(Getty Images)
Danny Briere is a possibility for the Blues after his contract
will be bought out by the Philadelphia Flyers.
The Blues are also still working on getting contracts done for some of their own players, including guys who can become restricted free agents on July 5. Those players include Alex Pietrangelo, Chris Stewart, Kris Russell and Jake Allen among others, as well as potential unrestricted free agent Jordan Leopold, who could walk on July 5 if the two sides don't work anything out prior to that.

"I think based on where we're at now, I see us getting through the draft with no further conversations," Armstrong said referring to Leopold. "As you get closer to July 5th, it's sort of like trades heading into the draft. The phones pick up regardless one way or the other. It's really not July 5th now, it's more like July 3rd because you have the opportunity to talk to unrestricted free agents early.

"We've had conversations. We respect (Leopold) as a player and as a person and what he brought to our team. If there's a way there that we can bring him back and to satisfy what his needs are, we'll look at doing that, but there's no talks right now that are on the front-burner."
* Allen gains honor -- On Saturday, the NHL announced the 2012-13 NHL All-Rookie Team, and it includes Blues goaltender Jake Allen, forwards Brendan Gallagher (Montreal), Jonathan Huberdeau (Florida), Brandon Saad (Chicago) and defensemen Jonas Brodin (Minnesota) and Justin Schultz (Edmonton).

The 22-year-old Allen led rookie goaltenders with nine wins, a 2.46 goals-against average and .905 save percentage while ranking second in appearances (15) and minutes (803:53).

The 6-2, 195-pound Fredericton, New Brunswick native won eight of his first nine decisions, including five straight from March 7-16 and became the third goaltender in league history to win his first NHL start in Detroit (Damian Rhodes, 1991 and Rastislav Stana, 2004 were the others).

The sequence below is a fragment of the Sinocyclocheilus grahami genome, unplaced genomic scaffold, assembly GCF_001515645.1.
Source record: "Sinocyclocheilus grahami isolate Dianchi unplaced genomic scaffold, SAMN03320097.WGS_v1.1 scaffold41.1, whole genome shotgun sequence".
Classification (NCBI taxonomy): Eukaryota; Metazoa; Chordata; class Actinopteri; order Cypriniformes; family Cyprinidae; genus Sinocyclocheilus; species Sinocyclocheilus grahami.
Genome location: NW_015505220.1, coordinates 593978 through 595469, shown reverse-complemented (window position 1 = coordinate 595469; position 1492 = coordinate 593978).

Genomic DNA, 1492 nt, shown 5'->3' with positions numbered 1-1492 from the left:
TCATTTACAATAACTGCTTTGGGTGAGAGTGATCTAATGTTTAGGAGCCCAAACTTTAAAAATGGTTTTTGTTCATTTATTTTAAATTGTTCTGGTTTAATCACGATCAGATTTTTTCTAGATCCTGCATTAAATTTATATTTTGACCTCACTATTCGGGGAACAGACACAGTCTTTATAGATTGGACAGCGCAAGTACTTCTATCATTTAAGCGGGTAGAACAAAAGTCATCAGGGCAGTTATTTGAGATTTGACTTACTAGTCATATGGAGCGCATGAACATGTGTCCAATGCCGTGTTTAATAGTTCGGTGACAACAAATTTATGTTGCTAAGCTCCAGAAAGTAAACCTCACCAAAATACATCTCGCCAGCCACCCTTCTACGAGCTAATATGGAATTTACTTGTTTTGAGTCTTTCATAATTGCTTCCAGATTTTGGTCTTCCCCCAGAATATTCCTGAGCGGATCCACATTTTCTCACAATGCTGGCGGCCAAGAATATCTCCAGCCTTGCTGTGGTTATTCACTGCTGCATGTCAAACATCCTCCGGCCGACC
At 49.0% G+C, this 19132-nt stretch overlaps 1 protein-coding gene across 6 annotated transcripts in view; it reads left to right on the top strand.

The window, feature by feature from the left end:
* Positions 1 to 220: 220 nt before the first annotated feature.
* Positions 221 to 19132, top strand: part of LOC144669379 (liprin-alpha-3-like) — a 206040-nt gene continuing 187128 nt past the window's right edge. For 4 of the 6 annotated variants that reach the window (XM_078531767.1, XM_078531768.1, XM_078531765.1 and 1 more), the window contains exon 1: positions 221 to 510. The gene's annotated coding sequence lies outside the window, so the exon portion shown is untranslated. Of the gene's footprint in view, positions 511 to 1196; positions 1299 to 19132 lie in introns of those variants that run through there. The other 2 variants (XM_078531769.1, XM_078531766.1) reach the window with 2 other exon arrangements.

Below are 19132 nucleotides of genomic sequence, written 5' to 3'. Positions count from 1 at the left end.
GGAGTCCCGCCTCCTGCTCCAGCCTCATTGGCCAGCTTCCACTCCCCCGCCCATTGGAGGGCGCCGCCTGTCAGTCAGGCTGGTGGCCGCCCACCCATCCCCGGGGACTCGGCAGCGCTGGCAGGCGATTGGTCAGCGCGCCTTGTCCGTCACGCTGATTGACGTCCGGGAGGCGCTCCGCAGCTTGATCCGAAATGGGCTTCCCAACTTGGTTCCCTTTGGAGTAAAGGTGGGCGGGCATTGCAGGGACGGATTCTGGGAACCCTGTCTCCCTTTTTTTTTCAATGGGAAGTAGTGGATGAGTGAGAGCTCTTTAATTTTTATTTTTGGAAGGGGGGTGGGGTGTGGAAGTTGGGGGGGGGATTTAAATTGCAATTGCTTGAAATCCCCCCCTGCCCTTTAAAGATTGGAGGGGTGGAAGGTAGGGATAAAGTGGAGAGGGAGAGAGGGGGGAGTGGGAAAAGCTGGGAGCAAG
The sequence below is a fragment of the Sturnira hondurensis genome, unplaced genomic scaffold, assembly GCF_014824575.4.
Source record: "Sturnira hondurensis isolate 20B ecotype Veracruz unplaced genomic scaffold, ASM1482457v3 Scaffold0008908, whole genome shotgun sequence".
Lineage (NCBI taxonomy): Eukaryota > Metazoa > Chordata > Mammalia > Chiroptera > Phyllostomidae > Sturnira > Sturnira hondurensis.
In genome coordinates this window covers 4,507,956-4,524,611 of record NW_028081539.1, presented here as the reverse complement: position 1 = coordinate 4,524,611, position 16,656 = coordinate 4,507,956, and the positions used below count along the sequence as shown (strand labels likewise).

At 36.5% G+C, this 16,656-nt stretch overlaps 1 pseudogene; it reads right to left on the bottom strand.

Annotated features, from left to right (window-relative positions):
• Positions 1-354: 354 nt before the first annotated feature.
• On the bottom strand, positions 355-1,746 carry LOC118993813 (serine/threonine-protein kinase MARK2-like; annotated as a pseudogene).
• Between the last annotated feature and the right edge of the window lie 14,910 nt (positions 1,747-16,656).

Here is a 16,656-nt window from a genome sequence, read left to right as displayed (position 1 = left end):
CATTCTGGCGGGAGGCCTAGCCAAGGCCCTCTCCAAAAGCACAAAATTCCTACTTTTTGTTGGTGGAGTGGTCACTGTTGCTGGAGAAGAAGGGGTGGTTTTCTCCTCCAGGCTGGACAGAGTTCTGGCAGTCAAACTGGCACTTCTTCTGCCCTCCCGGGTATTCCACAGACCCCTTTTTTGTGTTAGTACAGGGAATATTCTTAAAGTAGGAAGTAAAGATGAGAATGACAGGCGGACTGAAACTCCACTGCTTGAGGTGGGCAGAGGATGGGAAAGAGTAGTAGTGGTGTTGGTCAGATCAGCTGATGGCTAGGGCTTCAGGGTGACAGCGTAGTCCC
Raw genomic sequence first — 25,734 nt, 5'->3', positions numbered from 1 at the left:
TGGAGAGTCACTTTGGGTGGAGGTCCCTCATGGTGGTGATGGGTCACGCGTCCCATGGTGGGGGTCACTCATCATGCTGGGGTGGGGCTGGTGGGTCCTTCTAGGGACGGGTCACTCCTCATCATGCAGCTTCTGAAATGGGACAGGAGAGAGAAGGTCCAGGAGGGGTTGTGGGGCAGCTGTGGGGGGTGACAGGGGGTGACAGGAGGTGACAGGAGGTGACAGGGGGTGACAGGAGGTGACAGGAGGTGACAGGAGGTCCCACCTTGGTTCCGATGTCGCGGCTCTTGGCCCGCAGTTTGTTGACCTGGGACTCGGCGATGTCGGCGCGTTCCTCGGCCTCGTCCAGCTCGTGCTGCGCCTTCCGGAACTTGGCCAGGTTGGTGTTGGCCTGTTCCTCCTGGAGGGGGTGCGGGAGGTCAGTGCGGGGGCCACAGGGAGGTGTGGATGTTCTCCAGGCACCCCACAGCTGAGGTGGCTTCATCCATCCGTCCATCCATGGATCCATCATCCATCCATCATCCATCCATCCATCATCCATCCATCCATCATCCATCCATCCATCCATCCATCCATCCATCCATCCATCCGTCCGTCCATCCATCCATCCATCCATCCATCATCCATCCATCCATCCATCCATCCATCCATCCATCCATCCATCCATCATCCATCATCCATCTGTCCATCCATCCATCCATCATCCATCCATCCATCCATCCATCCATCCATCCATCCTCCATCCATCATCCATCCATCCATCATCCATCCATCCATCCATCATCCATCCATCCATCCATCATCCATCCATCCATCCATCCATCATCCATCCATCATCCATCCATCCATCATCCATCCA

Allen, a second-round pick in 2008, made a career-high and Blues season-high 39 saves March 12 vs. San Jose and posted his first career shutout March 14 against Phoenix (28 saves).

Thursday, June 27, 2013

Shattenkirk deal with Blues a formality after trade from Avs

Defenseman is one of six to be among
top 25 in his position in scoring last three seasons

ST. LOUIS -- From the moment the Blues traded for a defenseman, who wasn't even the focal piece coming back to St. Louis that cost No. 1 pick Erik Johnson, Kevin Shattenkirk immediately felt this is where his hockey growth would blossom.

All it took was one conversation with Blues general manager Doug Armstrong to hammer that point home after Shattenkirk and Chris Stewart were acquired from Colorado that sent Johnson, the No. 1 overall pick in 2006, to the Avalanche in 2011.

And the Blues justifiably rewarded the 24-year-old Shattenkirk with a new four-year contract worth $17 million ($4.25 million per season) that will enable him to play out some of his best years in the only uniform he's ever really known despite being drafted by the Avalanche 14th overall in 2007.